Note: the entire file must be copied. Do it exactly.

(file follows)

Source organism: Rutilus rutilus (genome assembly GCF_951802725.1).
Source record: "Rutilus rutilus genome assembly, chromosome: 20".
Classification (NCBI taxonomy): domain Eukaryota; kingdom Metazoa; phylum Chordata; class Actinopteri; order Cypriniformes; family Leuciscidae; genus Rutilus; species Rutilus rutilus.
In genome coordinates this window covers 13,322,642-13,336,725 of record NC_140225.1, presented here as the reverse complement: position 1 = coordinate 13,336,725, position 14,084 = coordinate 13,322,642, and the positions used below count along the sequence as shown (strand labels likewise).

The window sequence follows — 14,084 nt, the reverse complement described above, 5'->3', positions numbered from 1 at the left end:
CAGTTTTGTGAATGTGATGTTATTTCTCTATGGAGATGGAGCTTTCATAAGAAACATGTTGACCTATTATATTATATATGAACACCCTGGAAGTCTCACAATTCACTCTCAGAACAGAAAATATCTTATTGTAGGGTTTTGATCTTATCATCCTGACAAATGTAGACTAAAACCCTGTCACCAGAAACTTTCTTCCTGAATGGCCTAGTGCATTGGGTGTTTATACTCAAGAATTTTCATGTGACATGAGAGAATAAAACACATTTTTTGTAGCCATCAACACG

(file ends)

Source organism: Rutilus rutilus (genome assembly GCF_951802725.1).
Source record: "Rutilus rutilus genome assembly, chromosome: 20".
Classification (NCBI taxonomy): domain Eukaryota; kingdom Metazoa; phylum Chordata; class Actinopteri; order Cypriniformes; family Leuciscidae; genus Rutilus; species Rutilus rutilus.
In genome coordinates this window covers 13,322,642-13,336,725 of record NC_140225.1, presented here as the reverse complement: position 1 = coordinate 13,336,725, position 14,084 = coordinate 13,322,642, and the positions used below count along the sequence as shown (strand labels likewise).

The window sequence follows — 14,084 nt, the reverse complement described above, 5'->3', positions numbered from 1 at the left end:
CAGTTTTGTGAATGTGATGTTATTTCTCTATGGAGATGGAGCTTTCATAAGAAACATGTTGACCTATTATATTATATATGAACACCCTGGAAGTCTCACAATTCACTCTCAGAACAGAAAATATCTTATTGTAGGGTTTTGATCTTATCATCCTGACAAATGTAGACTAAAACCCTGTCACCAGAAACTTTCTTCCTGAATGGCCTAGTGCATTGGGTGTTTATACTCAAGAATTTTCATGTGACATGAGAGAATAAAACACATTTTTTGTAGCCATCAACACG